Background: The high costs of health and social care support for stroke survivors, and the development of new service arrangements, have concentrated growing attention on economic issues. However, there are few data on costs and their association with levels of disability.
Methods: Secondary analyses of data from the OPCS (Office of Population Censuses and Surveys) Surveys of Disability conducted in the mid-1980s were used to examine service utilization and costs for more than 1000 people who have had a stroke. Costs were estimated for all health and social care services. Regression analyses examined the cost-disability association in the context of other covariates for people living in private households.
Results: Disability problems were common among stroke survivors, particularly in relation to locomotion, self-care and holding. Among people living alone, the major contributors to costs were in-patient care (Pound Sterling 27 per week) and home help (Pound Sterling 30 per week). Among people living with others, in-patient hospital care was also a major cost (Pound Sterling 28 per week). Other services costing more than Pound Sterling 5 per week were general practitioner consultations, hospital out-patient care and day centre attendances. Resource use patterns varied considerably. Costs were associated with severity of disability, time since stroke and whether the person was living alone. Looking at the overall balance of care, a greater proportion of stroke survivors with severe disability were resident in communal establishments.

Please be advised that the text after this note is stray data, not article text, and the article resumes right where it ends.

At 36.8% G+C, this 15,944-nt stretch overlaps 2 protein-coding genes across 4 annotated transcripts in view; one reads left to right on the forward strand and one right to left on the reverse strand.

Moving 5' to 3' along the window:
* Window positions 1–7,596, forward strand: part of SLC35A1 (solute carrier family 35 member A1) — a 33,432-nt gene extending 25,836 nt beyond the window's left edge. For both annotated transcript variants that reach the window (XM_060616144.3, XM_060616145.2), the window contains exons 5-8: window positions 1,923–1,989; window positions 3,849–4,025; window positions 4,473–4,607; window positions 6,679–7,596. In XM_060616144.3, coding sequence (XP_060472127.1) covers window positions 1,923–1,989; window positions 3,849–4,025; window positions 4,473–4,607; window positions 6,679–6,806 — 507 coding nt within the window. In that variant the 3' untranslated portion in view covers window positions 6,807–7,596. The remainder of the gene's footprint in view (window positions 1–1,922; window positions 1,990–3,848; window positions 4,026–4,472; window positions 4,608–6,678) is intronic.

Conclusion: The analyses provide a baseline from which more recent local studies and evaluations can be compared. Key issues for economic studies of stroke are the inclusion of a broad range of services, a reasonable duration of follow-up and consideration of the impact of the substitution of informal for formal services.